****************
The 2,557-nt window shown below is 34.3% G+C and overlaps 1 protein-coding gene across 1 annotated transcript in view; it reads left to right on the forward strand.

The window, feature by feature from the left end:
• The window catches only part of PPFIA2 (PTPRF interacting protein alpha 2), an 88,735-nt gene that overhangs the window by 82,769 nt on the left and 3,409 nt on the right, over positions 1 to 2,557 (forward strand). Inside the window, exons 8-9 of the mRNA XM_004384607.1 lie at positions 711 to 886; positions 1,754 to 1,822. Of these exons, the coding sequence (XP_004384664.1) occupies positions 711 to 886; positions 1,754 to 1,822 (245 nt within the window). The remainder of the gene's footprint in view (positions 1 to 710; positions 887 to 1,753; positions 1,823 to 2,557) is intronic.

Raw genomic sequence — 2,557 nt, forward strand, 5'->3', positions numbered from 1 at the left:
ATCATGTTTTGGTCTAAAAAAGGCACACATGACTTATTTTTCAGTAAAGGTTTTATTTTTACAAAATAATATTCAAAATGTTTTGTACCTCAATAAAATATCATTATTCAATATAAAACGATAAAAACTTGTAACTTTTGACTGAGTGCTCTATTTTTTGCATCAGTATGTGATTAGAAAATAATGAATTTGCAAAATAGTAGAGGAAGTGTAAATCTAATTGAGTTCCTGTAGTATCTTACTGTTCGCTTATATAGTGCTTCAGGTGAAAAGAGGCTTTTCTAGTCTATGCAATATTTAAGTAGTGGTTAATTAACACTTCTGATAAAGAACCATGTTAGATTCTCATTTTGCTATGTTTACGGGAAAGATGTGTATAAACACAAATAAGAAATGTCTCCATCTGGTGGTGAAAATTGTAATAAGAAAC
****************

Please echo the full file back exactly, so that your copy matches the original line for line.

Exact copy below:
The 2,557-nt window shown below is 34.3% G+C and overlaps 1 protein-coding gene across 1 annotated transcript in view; it reads left to right on the forward strand.

The window, feature by feature from the left end:
• The window catches only part of PPFIA2 (PTPRF interacting protein alpha 2), an 88,735-nt gene that overhangs the window by 82,769 nt on the left and 3,409 nt on the right, over positions 1 to 2,557 (forward strand). Inside the window, exons 8-9 of the mRNA XM_004384607.1 lie at positions 711 to 886; positions 1,754 to 1,822. Of these exons, the coding sequence (XP_004384664.1) occupies positions 711 to 886; positions 1,754 to 1,822 (245 nt within the window). The remainder of the gene's footprint in view (positions 1 to 710; positions 887 to 1,753; positions 1,823 to 2,557) is intronic.

Raw genomic sequence — 2,557 nt, forward strand, 5'->3', positions numbered from 1 at the left:
ATCATGTTTTGGTCTAAAAAAGGCACACATGACTTATTTTTCAGTAAAGGTTTTATTTTTACAAAATAATATTCAAAATGTTTTGTACCTCAATAAAATATCATTATTCAATATAAAACGATAAAAACTTGTAACTTTTGACTGAGTGCTCTATTTTTTGCATCAGTATGTGATTAGAAAATAATGAATTTGCAAAATAGTAGAGGAAGTGTAAATCTAATTGAGTTCCTGTAGTATCTTACTGTTCGCTTATATAGTGCTTCAGGTGAAAAGAGGCTTTTCTAGTCTATGCAATATTTAAGTAGTGGTTAATTAACACTTCTGATAAAGAACCATGTTAGATTCTCATTTTGCTATGTTTACGGGAAAGATGTGTATAAACACAAATAAGAAATGTCTCCATCTGGTGGTGAAAATTGTAATAAGAAAC